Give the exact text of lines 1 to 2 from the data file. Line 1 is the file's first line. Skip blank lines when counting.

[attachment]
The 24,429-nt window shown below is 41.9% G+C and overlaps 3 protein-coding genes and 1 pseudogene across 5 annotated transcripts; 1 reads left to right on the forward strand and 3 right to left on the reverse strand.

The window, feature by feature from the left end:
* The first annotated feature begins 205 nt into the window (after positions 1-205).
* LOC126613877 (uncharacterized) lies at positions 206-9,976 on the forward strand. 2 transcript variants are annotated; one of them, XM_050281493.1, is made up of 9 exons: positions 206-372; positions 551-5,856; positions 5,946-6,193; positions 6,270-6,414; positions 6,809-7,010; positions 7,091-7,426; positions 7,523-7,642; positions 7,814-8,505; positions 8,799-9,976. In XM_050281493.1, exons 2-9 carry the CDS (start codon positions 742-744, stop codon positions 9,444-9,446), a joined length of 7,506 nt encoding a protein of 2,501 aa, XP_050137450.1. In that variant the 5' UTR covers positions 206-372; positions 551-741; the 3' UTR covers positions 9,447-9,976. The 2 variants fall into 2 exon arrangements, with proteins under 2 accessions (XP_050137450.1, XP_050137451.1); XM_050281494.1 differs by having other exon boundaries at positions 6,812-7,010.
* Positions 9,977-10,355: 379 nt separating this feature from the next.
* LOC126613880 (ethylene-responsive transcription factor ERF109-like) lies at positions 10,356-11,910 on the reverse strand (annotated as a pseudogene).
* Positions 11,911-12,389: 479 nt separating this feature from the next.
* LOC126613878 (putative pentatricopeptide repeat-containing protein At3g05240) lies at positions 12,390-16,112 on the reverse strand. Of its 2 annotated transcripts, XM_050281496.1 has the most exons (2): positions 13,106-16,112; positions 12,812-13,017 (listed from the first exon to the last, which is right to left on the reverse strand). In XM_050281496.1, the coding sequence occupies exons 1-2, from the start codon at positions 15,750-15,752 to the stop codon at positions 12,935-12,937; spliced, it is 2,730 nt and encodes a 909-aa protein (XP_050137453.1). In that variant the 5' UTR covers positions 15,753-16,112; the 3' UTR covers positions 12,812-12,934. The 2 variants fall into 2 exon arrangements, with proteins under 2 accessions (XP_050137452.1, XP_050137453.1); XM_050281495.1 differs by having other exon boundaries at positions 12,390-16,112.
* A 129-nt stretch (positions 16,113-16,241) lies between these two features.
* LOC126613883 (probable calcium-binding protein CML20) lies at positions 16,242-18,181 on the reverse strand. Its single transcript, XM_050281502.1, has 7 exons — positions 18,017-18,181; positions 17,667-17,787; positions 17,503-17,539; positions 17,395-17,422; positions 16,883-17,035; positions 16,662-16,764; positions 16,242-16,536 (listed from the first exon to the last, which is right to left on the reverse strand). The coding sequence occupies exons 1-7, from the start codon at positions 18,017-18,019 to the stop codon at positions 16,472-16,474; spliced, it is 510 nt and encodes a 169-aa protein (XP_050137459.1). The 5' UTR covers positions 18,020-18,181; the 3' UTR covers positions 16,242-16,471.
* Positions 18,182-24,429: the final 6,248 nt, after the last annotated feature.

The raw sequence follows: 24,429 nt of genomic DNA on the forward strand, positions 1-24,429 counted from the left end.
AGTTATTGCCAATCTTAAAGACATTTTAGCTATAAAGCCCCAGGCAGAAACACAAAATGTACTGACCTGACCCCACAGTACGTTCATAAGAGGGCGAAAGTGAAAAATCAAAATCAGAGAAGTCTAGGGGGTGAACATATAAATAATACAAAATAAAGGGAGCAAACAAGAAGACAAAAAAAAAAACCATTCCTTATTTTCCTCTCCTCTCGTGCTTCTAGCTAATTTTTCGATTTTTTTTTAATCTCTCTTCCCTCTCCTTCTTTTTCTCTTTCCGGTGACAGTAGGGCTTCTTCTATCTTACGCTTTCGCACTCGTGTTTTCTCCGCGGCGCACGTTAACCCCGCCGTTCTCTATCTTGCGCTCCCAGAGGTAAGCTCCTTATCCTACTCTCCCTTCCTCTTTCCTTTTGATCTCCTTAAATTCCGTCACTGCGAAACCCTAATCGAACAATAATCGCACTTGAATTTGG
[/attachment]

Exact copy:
The 24,429-nt window shown below is 41.9% G+C and overlaps 3 protein-coding genes and 1 pseudogene across 5 annotated transcripts; 1 reads left to right on the forward strand and 3 right to left on the reverse strand.

The window, feature by feature from the left end: